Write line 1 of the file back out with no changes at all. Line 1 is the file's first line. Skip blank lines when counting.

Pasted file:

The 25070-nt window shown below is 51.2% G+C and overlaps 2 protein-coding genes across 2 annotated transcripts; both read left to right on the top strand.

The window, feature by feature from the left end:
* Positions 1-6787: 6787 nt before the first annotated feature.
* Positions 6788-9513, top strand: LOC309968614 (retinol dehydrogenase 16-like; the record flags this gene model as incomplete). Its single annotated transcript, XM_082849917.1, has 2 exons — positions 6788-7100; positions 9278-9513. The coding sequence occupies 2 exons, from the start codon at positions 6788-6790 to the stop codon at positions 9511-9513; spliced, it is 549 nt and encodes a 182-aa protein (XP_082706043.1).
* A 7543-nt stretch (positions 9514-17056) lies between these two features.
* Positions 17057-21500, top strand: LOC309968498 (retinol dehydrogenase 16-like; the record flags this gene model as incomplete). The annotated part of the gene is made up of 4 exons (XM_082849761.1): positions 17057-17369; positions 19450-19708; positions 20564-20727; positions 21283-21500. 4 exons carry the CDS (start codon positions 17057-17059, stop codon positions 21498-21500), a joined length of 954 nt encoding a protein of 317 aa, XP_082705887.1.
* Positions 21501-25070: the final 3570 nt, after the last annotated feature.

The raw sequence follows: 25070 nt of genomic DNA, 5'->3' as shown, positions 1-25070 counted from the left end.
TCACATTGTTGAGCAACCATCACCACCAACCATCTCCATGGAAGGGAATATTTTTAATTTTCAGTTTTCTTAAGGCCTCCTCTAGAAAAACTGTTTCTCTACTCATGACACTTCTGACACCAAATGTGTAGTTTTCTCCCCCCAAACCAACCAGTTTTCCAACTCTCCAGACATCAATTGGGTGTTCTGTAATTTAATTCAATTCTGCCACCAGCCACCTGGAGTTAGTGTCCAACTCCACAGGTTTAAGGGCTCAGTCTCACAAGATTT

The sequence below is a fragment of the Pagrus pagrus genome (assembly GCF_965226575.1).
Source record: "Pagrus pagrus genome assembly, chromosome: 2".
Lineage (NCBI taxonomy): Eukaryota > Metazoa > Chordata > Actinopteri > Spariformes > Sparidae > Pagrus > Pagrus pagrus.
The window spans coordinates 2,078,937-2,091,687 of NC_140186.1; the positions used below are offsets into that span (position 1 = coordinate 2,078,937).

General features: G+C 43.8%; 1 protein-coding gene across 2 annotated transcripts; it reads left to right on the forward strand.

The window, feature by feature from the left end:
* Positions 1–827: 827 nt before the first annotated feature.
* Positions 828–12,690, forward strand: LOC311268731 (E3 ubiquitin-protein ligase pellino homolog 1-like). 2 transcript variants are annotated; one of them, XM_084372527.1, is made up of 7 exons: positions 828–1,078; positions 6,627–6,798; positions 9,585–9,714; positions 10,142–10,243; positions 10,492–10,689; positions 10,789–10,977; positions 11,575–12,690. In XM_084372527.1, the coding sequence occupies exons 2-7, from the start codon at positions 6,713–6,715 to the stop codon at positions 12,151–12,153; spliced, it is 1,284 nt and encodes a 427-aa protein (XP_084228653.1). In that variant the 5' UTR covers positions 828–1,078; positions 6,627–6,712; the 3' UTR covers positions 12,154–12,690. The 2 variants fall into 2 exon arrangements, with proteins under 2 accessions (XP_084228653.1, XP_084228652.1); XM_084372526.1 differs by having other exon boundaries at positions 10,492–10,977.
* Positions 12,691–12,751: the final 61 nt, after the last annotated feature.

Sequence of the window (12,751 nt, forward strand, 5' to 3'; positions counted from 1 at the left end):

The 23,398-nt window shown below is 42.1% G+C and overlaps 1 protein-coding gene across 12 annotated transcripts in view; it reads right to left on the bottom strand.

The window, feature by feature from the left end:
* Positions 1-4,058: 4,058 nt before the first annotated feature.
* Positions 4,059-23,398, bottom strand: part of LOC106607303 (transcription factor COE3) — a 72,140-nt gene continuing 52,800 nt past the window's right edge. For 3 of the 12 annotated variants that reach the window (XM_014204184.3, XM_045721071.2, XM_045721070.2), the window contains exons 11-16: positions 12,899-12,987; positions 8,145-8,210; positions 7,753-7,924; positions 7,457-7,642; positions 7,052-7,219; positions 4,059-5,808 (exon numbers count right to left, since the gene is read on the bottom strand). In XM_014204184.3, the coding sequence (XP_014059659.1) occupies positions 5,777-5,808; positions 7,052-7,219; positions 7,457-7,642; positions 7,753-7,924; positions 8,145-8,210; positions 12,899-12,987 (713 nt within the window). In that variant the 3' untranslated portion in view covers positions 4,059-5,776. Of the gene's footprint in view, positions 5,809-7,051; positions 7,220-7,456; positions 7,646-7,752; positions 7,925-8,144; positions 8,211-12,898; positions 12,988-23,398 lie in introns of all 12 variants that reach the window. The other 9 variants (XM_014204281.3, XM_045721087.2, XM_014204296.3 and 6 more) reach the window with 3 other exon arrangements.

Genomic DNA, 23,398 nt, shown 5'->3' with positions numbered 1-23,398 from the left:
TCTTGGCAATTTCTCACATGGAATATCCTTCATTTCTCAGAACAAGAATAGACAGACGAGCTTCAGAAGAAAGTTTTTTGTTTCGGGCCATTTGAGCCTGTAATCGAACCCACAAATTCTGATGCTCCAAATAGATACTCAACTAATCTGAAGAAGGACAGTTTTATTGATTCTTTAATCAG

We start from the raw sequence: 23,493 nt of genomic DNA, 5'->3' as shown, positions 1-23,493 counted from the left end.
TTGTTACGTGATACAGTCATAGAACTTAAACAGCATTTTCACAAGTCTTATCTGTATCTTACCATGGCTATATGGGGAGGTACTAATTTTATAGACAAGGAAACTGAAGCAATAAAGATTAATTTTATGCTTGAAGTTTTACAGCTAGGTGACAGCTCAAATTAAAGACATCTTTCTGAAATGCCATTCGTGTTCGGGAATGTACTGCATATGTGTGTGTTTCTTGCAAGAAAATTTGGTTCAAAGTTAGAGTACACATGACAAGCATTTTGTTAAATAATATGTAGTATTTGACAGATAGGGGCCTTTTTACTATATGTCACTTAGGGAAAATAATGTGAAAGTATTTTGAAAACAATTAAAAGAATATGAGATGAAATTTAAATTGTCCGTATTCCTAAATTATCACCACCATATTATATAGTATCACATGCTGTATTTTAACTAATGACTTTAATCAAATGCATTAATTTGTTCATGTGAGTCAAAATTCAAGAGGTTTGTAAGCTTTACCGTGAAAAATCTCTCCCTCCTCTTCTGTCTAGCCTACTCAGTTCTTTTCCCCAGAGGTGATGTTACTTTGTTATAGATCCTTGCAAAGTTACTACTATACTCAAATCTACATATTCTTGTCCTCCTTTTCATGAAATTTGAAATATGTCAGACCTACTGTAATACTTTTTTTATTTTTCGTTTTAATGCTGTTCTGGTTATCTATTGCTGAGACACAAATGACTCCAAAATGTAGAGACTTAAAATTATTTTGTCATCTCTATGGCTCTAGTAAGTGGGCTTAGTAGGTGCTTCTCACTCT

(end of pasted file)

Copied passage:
The 25070-nt window shown below is 51.2% G+C and overlaps 2 protein-coding genes across 2 annotated transcripts; both read left to right on the top strand.